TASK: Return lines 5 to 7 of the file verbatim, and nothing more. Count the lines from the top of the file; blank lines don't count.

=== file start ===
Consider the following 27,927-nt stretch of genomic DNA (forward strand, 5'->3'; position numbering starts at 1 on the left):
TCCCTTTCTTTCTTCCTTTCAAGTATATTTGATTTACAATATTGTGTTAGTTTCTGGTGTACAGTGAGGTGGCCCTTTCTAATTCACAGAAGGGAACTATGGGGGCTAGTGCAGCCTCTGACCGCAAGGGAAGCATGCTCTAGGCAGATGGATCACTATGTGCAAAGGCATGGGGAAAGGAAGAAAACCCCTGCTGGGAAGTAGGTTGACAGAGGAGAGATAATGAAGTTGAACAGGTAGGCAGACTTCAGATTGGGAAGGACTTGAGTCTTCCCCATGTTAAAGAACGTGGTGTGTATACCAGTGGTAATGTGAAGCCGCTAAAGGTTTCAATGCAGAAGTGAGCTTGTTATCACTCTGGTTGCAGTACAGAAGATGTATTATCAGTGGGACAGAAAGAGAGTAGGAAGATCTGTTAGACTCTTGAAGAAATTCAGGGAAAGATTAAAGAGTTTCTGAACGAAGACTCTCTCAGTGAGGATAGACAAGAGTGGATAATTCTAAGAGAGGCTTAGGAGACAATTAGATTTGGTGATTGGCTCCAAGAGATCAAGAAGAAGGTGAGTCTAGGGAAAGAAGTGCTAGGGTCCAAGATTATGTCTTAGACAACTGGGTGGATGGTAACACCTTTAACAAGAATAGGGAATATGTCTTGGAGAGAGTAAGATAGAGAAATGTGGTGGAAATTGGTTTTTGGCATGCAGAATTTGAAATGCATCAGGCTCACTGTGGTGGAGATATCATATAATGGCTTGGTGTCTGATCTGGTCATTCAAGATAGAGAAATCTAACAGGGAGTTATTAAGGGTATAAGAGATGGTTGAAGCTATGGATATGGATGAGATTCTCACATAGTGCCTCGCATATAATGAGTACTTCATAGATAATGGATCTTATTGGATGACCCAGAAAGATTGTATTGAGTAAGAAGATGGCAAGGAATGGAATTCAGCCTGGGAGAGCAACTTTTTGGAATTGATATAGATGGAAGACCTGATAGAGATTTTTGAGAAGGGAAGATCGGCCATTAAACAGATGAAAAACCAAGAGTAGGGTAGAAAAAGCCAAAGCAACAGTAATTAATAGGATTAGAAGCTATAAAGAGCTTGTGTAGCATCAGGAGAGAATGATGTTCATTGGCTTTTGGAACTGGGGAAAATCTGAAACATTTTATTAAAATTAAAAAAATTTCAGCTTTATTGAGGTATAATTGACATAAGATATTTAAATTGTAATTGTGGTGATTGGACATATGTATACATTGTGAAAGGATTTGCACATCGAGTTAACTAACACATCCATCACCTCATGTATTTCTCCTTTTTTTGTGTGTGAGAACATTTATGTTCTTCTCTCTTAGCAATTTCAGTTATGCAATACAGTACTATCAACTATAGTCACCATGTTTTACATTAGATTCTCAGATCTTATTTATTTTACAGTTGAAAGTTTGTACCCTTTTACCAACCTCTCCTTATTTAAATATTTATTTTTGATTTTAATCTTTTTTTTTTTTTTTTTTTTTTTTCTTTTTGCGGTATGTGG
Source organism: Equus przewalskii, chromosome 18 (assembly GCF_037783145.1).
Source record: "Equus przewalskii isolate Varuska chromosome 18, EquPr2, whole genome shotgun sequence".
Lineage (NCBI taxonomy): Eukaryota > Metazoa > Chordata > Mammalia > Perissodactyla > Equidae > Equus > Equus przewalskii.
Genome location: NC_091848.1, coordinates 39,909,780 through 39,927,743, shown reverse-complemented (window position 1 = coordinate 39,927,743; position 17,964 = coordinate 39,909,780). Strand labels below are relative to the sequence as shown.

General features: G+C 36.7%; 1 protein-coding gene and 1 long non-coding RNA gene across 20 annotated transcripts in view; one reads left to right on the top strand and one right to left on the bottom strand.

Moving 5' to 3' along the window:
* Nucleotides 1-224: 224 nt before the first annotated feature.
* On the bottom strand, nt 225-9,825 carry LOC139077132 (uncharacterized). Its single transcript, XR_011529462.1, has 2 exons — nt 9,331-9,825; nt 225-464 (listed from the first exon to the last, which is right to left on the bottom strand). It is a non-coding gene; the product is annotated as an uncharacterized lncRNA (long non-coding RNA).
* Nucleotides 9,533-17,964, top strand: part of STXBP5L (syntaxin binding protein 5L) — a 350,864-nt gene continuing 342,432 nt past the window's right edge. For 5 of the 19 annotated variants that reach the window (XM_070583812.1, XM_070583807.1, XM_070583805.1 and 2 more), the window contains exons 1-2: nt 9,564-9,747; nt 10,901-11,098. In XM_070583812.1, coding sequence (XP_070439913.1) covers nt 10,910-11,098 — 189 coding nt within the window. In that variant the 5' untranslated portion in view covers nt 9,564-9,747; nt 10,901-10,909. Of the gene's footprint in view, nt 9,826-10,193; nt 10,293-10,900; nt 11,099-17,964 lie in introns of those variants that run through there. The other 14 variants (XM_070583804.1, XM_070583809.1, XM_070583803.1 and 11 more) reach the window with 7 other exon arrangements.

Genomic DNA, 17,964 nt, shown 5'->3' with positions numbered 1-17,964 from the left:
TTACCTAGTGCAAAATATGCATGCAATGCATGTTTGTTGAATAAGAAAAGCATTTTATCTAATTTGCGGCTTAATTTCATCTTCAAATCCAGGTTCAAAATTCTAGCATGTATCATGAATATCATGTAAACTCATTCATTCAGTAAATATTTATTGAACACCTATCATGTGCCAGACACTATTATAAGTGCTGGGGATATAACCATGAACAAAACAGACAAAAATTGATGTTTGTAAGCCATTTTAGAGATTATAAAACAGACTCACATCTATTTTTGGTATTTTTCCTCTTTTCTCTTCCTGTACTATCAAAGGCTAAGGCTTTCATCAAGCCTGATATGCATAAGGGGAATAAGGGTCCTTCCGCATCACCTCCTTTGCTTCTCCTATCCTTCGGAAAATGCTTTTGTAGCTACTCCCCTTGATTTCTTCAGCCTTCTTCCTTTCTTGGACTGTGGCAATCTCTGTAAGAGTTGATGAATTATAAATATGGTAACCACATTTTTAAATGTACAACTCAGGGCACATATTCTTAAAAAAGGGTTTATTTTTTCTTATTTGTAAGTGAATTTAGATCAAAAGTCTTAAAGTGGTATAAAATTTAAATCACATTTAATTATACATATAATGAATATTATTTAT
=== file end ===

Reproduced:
Lineage (NCBI taxonomy): Eukaryota > Metazoa > Chordata > Mammalia > Perissodactyla > Equidae > Equus > Equus przewalskii.
Genome location: NC_091848.1, coordinates 39,909,780 through 39,927,743, shown reverse-complemented (window position 1 = coordinate 39,927,743; position 17,964 = coordinate 39,909,780). Strand labels below are relative to the sequence as shown.

General features: G+C 36.7%; 1 protein-coding gene and 1 long non-coding RNA gene across 20 annotated transcripts in view; one reads left to right on the top strand and one right to left on the bottom strand.